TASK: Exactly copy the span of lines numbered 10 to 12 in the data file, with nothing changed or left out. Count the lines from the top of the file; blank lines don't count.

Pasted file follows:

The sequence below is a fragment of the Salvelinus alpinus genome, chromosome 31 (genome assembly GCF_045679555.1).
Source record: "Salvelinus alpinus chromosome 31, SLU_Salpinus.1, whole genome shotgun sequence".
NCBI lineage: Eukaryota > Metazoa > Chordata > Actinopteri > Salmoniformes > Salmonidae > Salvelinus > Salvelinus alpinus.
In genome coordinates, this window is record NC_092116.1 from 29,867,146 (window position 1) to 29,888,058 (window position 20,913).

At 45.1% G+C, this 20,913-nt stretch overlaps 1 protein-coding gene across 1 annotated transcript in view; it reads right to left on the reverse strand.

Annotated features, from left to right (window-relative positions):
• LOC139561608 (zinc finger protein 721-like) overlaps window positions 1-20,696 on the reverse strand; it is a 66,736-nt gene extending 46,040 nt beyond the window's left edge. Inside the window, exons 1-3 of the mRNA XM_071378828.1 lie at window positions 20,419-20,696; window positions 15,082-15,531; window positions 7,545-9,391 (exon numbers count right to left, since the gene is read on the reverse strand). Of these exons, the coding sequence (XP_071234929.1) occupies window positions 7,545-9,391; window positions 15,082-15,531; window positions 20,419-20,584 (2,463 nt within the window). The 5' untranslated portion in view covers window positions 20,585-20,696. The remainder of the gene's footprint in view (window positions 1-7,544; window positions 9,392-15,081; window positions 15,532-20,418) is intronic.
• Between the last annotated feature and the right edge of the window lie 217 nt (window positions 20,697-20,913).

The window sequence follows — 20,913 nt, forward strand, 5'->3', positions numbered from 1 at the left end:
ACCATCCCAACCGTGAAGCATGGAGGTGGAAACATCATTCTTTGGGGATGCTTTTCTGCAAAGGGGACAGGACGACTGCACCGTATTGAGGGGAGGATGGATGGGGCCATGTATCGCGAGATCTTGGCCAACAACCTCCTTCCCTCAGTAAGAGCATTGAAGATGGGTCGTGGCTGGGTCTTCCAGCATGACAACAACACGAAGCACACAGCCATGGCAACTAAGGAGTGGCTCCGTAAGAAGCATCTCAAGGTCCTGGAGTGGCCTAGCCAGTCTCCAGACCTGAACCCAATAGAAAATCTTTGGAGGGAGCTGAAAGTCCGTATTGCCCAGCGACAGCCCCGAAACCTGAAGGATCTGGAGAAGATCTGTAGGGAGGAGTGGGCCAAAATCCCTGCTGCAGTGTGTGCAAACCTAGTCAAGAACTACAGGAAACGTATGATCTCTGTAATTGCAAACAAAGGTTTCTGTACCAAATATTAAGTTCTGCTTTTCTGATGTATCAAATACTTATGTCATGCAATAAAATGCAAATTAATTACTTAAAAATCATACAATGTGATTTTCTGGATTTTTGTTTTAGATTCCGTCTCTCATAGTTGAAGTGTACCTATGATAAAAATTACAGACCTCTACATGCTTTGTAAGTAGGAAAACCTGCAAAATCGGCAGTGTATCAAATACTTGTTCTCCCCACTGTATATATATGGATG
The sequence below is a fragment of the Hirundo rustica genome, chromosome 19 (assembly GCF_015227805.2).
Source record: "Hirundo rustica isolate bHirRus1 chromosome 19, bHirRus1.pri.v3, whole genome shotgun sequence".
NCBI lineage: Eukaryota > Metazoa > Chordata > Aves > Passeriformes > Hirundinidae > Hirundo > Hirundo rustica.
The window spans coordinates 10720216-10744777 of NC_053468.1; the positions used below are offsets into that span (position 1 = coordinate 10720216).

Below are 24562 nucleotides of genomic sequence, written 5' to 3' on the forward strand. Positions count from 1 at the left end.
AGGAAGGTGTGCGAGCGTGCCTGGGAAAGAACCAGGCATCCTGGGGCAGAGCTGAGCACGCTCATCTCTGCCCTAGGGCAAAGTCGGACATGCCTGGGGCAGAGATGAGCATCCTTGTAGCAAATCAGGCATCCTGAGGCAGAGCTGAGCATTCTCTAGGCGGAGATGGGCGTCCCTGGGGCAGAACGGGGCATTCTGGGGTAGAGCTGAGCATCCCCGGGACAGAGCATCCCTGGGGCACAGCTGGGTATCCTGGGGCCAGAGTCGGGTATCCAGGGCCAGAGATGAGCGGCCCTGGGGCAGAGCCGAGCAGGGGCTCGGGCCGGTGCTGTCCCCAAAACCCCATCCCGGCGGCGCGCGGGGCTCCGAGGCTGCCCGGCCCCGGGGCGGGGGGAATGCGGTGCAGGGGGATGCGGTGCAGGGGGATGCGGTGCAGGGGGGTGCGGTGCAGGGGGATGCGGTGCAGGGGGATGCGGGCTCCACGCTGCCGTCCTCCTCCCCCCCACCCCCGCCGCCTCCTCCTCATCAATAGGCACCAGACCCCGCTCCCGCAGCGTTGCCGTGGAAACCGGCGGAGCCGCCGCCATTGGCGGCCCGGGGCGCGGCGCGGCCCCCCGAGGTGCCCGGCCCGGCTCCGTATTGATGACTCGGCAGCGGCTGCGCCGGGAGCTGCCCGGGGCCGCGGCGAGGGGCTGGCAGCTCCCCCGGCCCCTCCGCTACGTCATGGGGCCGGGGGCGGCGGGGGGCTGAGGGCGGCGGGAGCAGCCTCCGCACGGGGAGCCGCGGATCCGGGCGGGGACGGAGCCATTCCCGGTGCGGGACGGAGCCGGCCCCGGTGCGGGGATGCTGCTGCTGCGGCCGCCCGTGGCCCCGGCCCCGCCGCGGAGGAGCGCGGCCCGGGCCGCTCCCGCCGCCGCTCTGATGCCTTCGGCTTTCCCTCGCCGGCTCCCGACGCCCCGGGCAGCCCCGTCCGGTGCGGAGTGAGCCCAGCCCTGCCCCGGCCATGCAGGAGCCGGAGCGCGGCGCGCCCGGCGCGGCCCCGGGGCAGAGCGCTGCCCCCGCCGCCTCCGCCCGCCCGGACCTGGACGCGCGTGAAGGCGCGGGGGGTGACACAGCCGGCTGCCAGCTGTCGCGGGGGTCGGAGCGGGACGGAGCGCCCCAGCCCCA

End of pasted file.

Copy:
ACCATCCCAACCGTGAAGCATGGAGGTGGAAACATCATTCTTTGGGGATGCTTTTCTGCAAAGGGGACAGGACGACTGCACCGTATTGAGGGGAGGATGGATGGGGCCATGTATCGCGAGATCTTGGCCAACAACCTCCTTCCCTCAGTAAGAGCATTGAAGATGGGTCGTGGCTGGGTCTTCCAGCATGACAACAACACGAAGCACACAGCCATGGCAACTAAGGAGTGGCTCCGTAAGAAGCATCTCAAGGTCCTGGAGTGGCCTAGCCAGTCTCCAGACCTGAACCCAATAGAAAATCTTTGGAGGGAGCTGAAAGTCCGTATTGCCCAGCGACAGCCCCGAAACCTGAAGGATCTGGAGAAGATCTGTAGGGAGGAGTGGGCCAAAATCCCTGCTGCAGTGTGTGCAAACCTAGTCAAGAACTACAGGAAACGTATGATCTCTGTAATTGCAAACAAAGGTTTCTGTACCAAATATTAAGTTCTGCTTTTCTGATGTATCAAATACTTATGTCATGCAATAAAATGCAAATTAATTACTTAAAAATCATACAATGTGATTTTCTGGATTTTTGTTTTAGATTCCGTCTCTCATAGTTGAAGTGTACCTATGATAAAAATTACAGACCTCTACATGCTTTGTAAGTAGGAAAACCTGCAAAATCGGCAGTGTATCAAATACTTGTTCTCCCCACTGTATATATATGGATG
The sequence below is a fragment of the Hirundo rustica genome, chromosome 19 (assembly GCF_015227805.2).
Source record: "Hirundo rustica isolate bHirRus1 chromosome 19, bHirRus1.pri.v3, whole genome shotgun sequence".